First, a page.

10. Dramatic Photosynthesis.

    ERIC Educational Resources Information Center

    Carlsson, Britta

    2003-01-01

    Presents a creative way to teach photosynthesis. Revolves around the growth of a lily planted and stored in the classroom. Combines the concepts of particle theory, transformation, and changes of phase and mass in a holistic approach. The six-step teaching sequence is founded on the notions of challenge, variation, and drama. (Author/NB)

  11. Dengue viruses cluster antigenically but not as discrete serotypes

    PubMed Central

    Katzelnick, Leah C.; Fonville, Judith M.; Gromowski, Gregory D.; Arriaga, Jose Bustos; Green, Angela; James, Sarah L.; Lau, Louis; Montoya, Magelda; Wang, Chunling; VanBlargan, Laura A.; Russell, Colin A.; Thu, Hlaing Myat; Pierson, Theodore C.; Buchy, Philippe; Aaskov, John G.; Muñoz-Jordán, Jorge L.; Vasilakis, Nikos; Gibbons, Robert V.; Tesh, Robert B.; Osterhaus, Albert D.M.E.; Fouchier, Ron A.M.; Durbin, Anna; Simmons, Cameron P.; Holmes, Edward C.; Harris, Eva; Whitehead, Stephen S.; Smith, Derek J.

    2016-01-01

    The four genetically divergent dengue virus (DENV) types are traditionally classified as serotypes. Antigenic and genetic differences among the DENV types influence disease outcome, vaccine-induced protection, epidemic magnitude, and viral evolution. We characterized antigenic diversity in the DENV types by antigenic maps constructed from neutralizing antibody titers obtained from African green monkeys and after human vaccination and natural infections. Genetically, geographically, and temporally, diverse DENV isolates clustered loosely by type, but we found many are as similar antigenically to a virus of a different type as to some viruses of the same type. Primary infection antisera did not neutralize all viruses of the same DENV type any better than other types did up to two years after infection and did not show improved neutralization to homologous type isolates. That the canonical DENV types are not antigenically homogenous has implications for vaccination and research on the dynamics of immunity, disease, and the evolution of DENV. PMID:26383952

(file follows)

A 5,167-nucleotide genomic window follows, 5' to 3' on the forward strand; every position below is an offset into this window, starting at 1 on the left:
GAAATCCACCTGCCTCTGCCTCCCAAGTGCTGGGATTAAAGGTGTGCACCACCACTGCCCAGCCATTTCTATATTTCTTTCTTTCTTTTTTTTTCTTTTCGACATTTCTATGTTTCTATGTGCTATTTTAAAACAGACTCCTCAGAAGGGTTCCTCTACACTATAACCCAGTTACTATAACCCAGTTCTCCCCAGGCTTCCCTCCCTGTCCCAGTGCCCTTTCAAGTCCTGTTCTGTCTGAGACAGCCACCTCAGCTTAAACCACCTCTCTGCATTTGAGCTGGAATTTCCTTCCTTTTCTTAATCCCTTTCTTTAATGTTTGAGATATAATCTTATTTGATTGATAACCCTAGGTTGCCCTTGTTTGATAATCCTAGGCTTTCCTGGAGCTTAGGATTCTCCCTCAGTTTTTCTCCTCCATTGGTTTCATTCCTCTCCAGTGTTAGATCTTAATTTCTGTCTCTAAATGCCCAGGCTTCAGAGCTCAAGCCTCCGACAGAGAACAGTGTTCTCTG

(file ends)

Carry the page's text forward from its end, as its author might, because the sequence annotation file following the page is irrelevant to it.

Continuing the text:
12. Dramatic neuronal rescue with prolonged selective head cooling after ischemia in fetal lambs.

    PubMed Central

    Gunn, A J; Gunn, T R; de Haan, H H; Williams, C E; Gluckman, P D

    1997-01-01

    Hypothermia has been proposed as a neuroprotective strategy. However, short-term cooling after hypoxia-ischemia is effective only if started immediately during resuscitation. The aim of this study was to determine whether prolonged head cooling, delayed into the late postinsult period, improves outcome from severe ischemia. Unanesthetized near term fetal sheep were subject to 30 min of cerebral ischemia. 90 min later they were randomized to either cooling (n = 9) or sham cooling (n = 7) for 72 h. Intrauterine cooling was induced by a coil around the fetal head, leading initially to a fall in extradural temperature of 5-10 degrees C, and a fall in esophageal temperature of 1.5-3 degrees C. Cooling was associated with mild transient systemic metabolic effects, but not with hypotension or altered fetal heart rate. Cerebral cooling reduced secondary cortical cytotoxic edema (P < 0.001). After 5 d of recovery there was greater residual electroencephalogram activity (-5.2+/-1.6 vs. -15.5+/-1.5 dB, P < 0.001) and a dramatic reduction in the extent of cortical infarction and neuronal loss in all regions assessed (e.g., 40 vs. 99% in the parasagittal cortex, P < 0.001). Selective head cooling, maintained throughout the secondary phase of injury, is noninvasive and safe and shows potential for improving neonatal outcome after perinatal asphyxia. PMID:9005993